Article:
This might be a good time to bring up one of my favorite poems by Wallace Stevens, "Sunday Morning."
ICOMPLACENCIES of the peignoir, and late
|Coffee and oranges in a sunny chair,|
|And the green freedom of a cockatoo|
|Upon a rug, mingle to dissipate|
|The holy hush of ancient sacrifice.||5|
|She dreams a little, and she feels the dark|
|Encroachment of that old catastrophe,|
|As a calm darkens among water-lights.|
|The pungent oranges and bright, green wings|
|Seem things in some procession of the dead,||10|
|Winding across wide water, without sound.|
|The day is like wide water, without sound,|
|Stilled for the passing of her dreaming feet|
|Over the seas, to silent Palestine,|
|Dominion of the blood and sepulchre.||15|
IIShe hears, upon that water without sound,
|A voice that cries: “The tomb in Palestine|
|Is not the porch of spirits lingering;|
|It is the grave of Jesus, where he lay.”|
|We live in an old chaos of the sun,||20|
|Or old dependency of day and night,|
|Or Island solitude, unsponsored, free,|
|Of that wide water, inescapable.|
|Deer walk upon our mountains, and the quail|
|Whistle about us their spontaneous cries;||25|
|Sweet berries ripen in the wilderness;|
|And, in the isolation of the sky,|
|At evening, casual flocks of pigeons make|
|Ambiguous undulations as they sink,|
|Downward to darkness, on extended wings.||30|
This is but the beginning. If you like the vibe, check out the link. Especially on a Sunday morning, when you are lounging in your favorite peignoir.
Right now some of my favorite lines are:
We live in an old chaos of the sun,That covers all the bases of Western religious/mystic thought for the past few, oh, millenia. And, at least as of 1917 when this was published (Thank you, Harriet Monroe), we arrive at solitude. But not just any solitude -- solitude bookended by absolute freedom and mortality, basking in the mythic shadow of religious tradition. Now is that poetry or what? (I know, I know, it's that whole Wednesday's child thing again.)
Or old dependency of night and day,
Or Island solitude, unsponsored, free,
Of that wide water, inescapable."
What here is excessive? I suppose it depends who you ask. It might (understandably) be the image of me in a peignoir eating oranges and sighing over my soul's mortality. Some don't like Stevens dated syntax. Some don't like his lush, trip-to-Byzantium-by-way-of-Conneticut imagery. Others just find his work obscure, and (heavens!) difficult. And then, to add insult, there are all the end-stopped lines which comes across as archaic and pent-up today. (Or so I've heard claimed.) For the sake of argument, these are not unfair claims when made by twenty-first-century readers. What life is left in the canon of poetry if we do not continually trot out these questions, after all, and decide (if not for others, then at least for our writing selves) what is useful?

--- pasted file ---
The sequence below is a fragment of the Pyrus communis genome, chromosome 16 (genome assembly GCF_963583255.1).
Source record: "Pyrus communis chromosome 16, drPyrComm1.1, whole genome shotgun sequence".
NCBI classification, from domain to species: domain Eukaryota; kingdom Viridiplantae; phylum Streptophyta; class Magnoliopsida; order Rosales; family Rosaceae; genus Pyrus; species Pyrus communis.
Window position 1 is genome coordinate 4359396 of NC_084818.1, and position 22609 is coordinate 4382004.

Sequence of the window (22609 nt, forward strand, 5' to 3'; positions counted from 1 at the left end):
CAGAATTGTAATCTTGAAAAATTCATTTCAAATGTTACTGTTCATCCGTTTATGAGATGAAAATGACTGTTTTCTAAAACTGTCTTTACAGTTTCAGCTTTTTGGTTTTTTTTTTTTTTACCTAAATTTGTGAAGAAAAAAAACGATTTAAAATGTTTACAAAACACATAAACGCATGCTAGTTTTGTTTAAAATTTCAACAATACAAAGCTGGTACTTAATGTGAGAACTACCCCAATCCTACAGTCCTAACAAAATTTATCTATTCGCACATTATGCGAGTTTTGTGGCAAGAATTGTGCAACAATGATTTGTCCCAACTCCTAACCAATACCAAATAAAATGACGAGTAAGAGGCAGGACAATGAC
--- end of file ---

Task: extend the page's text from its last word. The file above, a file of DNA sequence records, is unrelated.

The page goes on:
Now, I will throw down my punctuation gauntlet right now. I adore end-stopped (whether comma-stopped, hyphen-blocked and colon-spotted) lines. I adore punctuation in poetry in a way that sometimes makes me afraid for my writing life. I've had knock-down-drag-out debates with other poets about comma-bracketed adjectives that appear mid-line (i.e., "silence, expectant, sings"). I've walked out of poetry readings led by highly-estimable critics and poets because their readings were rife with crimes-against-punctuation. I've suffered goosebumps, imaginary nosebleeds and spiritual seizures while listening to "actors" stumble through recitations of Othello.
Okay, so I'm a serious punctuation-head. That much is established, and I promise not to list my credentials again. Before I end this tangent and come back to my target, though, I'd like to explain why I feel so strongly about punctuation. It isn't (as many likely suspect) that there is a buttoned-up schoolmarm holding court in my brain. Heck, I like contractions such as "ain't" and "ya'll," and fully believe that any word that can be spoken is in fact a word--whether it is "correct" or not. The issue I take with punctuation is that it's purpose is so simple, yet so gravely abused--and nowhere is that abuse more severe than in poetry, a form relying more than most on rhythmic speech.